Thursday, September 20, 2012

St. John's Wayside Chapel

Having failed to gain permission from the Glasgow Presbytery to plant a much needed new parish church in the city, Thomas Chalmers and the session of St. John’s Parish Church were grudgingly allowed to create a “chapel of ease” or a “wayside chapel” within the boundaries of their current parish district in 1822.

The spare and utilitarian building was designed by the renowned architect John Baird and had a capacity of about 300 worshippers.  It also contained a number of classrooms within which several community classes were conducted and a small parish school convened.

It was popularly known as the Potters Kirk, because of the large number of the congregation employed in that trade--the Annfield pottery factory was just across the Gallowgate.  Indeed, the church provided a remarkable cultural and spiritual hub for the blighted jumble of the industrial neighborhood. 

The small bell-tower originally carried a small spire, creating a much-needed landmark for the otherwise dreary community. But it was removed sometime just before the Disruption of 1843.

Following the Disruption, the remaining congregants applied for parish status and in 1846 it was renamed St. Thomas Parish Church.  But, the largest proportion of the members had followed their mentor, Chalmers, into the Free Kirk.  Eventually, the parish was recombined with St. John’s and the building became redundant.  The building was sold to the Wesleyan Methodists but the decline in the neighborhood brought even that enterprise to an end and the chapel closed its doors in 1973.  Derelict, the historic building was torn down in 1976 and replaced by a corner market and a fast food outlet.

Tuesday, September 18, 2012

St. John's Parish Church

The parish experiment of Thomas Chalmers in Glasgow had as its cultural center of gravity a remarkable architectural icon (see image above).

The foundation stone of St. John's Parish Church was laid in 1817 by Henry Monteith, Lord Provost of the city, and Chalmers, then the pastor of the city's prominent Tron Church. The building, situated at the end of MacFarlane Street fronted the Gallowgate, and was erected at a cost £9,000. With a capacity of nearly 1600 worshippers, it was one of the largest church buildings in Scotland, located in one of nation's poorest urban neighborhoods.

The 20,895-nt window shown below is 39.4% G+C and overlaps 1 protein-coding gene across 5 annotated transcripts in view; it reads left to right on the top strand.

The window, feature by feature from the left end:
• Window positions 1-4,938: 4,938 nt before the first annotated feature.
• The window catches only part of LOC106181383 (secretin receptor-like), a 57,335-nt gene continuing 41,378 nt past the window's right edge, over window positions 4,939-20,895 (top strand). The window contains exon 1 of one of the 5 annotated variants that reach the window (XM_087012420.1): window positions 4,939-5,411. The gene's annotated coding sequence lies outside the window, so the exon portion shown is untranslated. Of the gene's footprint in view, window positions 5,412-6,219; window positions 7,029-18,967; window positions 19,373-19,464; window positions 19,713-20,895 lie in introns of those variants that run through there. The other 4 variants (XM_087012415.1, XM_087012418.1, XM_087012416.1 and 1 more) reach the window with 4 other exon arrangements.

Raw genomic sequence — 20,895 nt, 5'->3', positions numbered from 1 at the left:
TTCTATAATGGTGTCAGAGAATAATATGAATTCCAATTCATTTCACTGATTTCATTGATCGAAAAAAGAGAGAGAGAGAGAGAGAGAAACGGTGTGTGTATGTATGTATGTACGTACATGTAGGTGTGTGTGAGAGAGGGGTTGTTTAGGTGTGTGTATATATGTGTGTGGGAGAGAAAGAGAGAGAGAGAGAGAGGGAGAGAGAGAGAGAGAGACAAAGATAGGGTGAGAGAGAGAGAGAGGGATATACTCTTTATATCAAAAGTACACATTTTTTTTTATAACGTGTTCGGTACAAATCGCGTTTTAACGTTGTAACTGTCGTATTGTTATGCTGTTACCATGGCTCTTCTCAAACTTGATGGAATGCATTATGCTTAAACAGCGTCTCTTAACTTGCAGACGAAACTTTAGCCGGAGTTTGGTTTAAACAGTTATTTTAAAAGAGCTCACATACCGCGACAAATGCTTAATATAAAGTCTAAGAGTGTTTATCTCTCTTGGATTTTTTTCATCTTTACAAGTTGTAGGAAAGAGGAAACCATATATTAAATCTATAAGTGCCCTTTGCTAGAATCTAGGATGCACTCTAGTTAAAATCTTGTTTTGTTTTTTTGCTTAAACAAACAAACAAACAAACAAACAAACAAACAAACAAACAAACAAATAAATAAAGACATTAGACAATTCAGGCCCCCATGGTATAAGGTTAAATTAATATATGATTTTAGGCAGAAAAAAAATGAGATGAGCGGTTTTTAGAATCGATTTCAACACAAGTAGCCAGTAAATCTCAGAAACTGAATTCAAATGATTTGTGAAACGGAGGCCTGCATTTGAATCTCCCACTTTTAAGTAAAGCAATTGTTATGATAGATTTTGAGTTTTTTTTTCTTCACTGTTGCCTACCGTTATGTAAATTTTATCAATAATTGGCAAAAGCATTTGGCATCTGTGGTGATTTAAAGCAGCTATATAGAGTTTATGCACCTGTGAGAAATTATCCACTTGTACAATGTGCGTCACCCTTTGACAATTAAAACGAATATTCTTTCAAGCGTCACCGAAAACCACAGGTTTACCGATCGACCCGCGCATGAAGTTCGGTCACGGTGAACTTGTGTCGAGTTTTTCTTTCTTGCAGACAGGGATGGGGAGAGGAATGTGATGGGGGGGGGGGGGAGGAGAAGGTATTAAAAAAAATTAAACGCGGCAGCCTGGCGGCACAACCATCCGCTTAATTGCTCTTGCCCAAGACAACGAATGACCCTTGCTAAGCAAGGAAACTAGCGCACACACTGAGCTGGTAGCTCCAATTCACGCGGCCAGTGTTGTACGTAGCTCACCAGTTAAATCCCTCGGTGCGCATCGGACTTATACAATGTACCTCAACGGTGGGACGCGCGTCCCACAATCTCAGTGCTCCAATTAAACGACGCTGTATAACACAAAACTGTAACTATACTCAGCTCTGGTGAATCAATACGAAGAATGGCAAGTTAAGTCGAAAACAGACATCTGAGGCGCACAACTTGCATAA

During its construction the foundations collapsed sparking fears that the 138-foot high Neo-Gothic tower would not be able to support the weight of the full compliment of bells which had been specially designed for the church--only St. Andrew's in Edinburgh could boast a complete "Ringing of the Bells" at the time. The defective design was quickly corrected and construction was not long delayed.

The facility provided a sanctuary for the worship for the St. John's congregation, of course.  But, it also created a tangible presence in the community for the congregation's reforming work, a hub for its evangelistic, educational, cultural, and mercy ministries.

The new church plant was launched by Chalmers, who had ministered in the city since 1815 and had become the most prominent voice of Evangelical and Reformed Christianity in Britain. His vision for St. John's was to create a "parish model" of ministry, similar to what the little villages of Fifeshire enjoyed, but right in the heart of the poorest, most densely populated, most industrialized section of the city. 

The new building was finally opened in 1819 and remained a vital part of Glasgow's Evangelical and Reformed renewal until the landmark was demolished in 1962 in a tragically ill-conceived "modernization" scheme (see image below).

Sunday, September 9, 2012

A Most Unmanly Surrender

"I am afraid there has been a most unmanly surrender of Christianity and of all that strength and honor which belong to it, that so much authority has been given to the conceptions of a narrow and ignorant bigotry as to have laid open our religion to the scorn of philosophers, and to have brought down upon her the contempt and disgust of society; that in this way she has been associated with all that is mean and with all that is ignoble and has been looked upon as such a tame vulgar and unworthy thing, as to be totally unfit for a man of eloquence and of liberal illumination; ay, and when they cast their glance upon her, and see nothing in any of her features but the plain and the coarse and the ordinary, let us not wonder though it be a glance of hard and infidel disdain.  Are we, in truckling compliance with the humors of a baseless fanaticism, to strip away all learning and cultivation and eloquence as so many unseemly appendages?" Thomas Chalmers

Monday, September 3, 2012

Luther's "Defend Thy Christendom"

Lord, keep us steadfast in Thy Word;
Woo Thou all Doubters and murderous Turks 
Would wrest the Kingdom from Thy Son
And set at naught all He hath done.

Lord Jesus Christ, Thy power make known,
For Thou art Lord of lords alone;
Defend Thy Christendom that we
May evermore sing praise to Thee.

O Comforter of priceless worth.
Send peace and unity on earth.
Support us in our final strife
And lead us out of death to life. 

Erhalt uns, Herr, bei deinem Wort
Und steur des Papsts und Türken Mord,
Die Jesum Christum, deinen Sohn,
Wollen stürzen von deinem Thron!

Beweis dein' Macht, Herr Jesu Christ,
Der du Herr aller Herren bist;
Beschirm' dein' arme Christenheit,
Daß sie dich lob' in Ewigkeit!

Gott Heil'ger Geist, du Tröster wert,
Gib dein'm Volk ein'rlei Sinn auf Erd',
Steh bei uns in der letzten Not,
G'leit uns ins Leben aus dem Tod! 

     --Martin Luther